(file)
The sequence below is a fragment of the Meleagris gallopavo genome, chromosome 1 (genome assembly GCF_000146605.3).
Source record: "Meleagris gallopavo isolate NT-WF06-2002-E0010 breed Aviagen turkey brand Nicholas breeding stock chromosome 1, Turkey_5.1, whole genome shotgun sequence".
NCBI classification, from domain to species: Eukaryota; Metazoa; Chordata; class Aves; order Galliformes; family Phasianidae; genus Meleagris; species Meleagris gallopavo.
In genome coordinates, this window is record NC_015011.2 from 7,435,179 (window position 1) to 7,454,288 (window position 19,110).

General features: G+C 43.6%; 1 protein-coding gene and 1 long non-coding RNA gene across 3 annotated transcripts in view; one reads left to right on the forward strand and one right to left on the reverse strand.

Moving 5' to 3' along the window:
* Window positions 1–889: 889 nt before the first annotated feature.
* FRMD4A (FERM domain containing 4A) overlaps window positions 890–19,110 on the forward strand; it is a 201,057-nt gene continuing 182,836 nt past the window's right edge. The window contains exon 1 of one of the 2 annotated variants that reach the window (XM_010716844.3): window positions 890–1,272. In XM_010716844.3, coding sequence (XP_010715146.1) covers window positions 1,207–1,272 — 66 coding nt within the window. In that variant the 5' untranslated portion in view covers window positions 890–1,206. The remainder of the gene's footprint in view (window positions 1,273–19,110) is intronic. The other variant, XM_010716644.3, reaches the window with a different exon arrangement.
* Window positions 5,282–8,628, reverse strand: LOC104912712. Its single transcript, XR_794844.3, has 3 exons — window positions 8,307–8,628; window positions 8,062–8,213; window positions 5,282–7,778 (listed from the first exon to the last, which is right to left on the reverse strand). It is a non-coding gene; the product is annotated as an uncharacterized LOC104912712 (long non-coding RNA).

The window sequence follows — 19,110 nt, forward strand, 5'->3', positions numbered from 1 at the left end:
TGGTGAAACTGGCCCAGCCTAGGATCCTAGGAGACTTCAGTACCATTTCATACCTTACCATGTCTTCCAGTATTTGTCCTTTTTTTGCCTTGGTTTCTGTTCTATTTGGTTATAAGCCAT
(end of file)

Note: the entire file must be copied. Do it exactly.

The sequence below is a fragment of the Meleagris gallopavo genome, chromosome 1 (genome assembly GCF_000146605.3).
Source record: "Meleagris gallopavo isolate NT-WF06-2002-E0010 breed Aviagen turkey brand Nicholas breeding stock chromosome 1, Turkey_5.1, whole genome shotgun sequence".
NCBI classification, from domain to species: Eukaryota; Metazoa; Chordata; class Aves; order Galliformes; family Phasianidae; genus Meleagris; species Meleagris gallopavo.
In genome coordinates, this window is record NC_015011.2 from 7,435,179 (window position 1) to 7,454,288 (window position 19,110).

General features: G+C 43.6%; 1 protein-coding gene and 1 long non-coding RNA gene across 3 annotated transcripts in view; one reads left to right on the forward strand and one right to left on the reverse strand.

Moving 5' to 3' along the window:
* Window positions 1–889: 889 nt before the first annotated feature.
* FRMD4A (FERM domain containing 4A) overlaps window positions 890–19,110 on the forward strand; it is a 201,057-nt gene continuing 182,836 nt past the window's right edge. The window contains exon 1 of one of the 2 annotated variants that reach the window (XM_010716844.3): window positions 890–1,272. In XM_010716844.3, coding sequence (XP_010715146.1) covers window positions 1,207–1,272 — 66 coding nt within the window. In that variant the 5' untranslated portion in view covers window positions 890–1,206. The remainder of the gene's footprint in view (window positions 1,273–19,110) is intronic. The other variant, XM_010716644.3, reaches the window with a different exon arrangement.
* Window positions 5,282–8,628, reverse strand: LOC104912712. Its single transcript, XR_794844.3, has 3 exons — window positions 8,307–8,628; window positions 8,062–8,213; window positions 5,282–7,778 (listed from the first exon to the last, which is right to left on the reverse strand). It is a non-coding gene; the product is annotated as an uncharacterized LOC104912712 (long non-coding RNA).

The window sequence follows — 19,110 nt, forward strand, 5'->3', positions numbered from 1 at the left end:
TGGTGAAACTGGCCCAGCCTAGGATCCTAGGAGACTTCAGTACCATTTCATACCTTACCATGTCTTCCAGTATTTGTCCTTTTTTTGCCTTGGTTTCTGTTCTATTTGGTTATAAGCCAT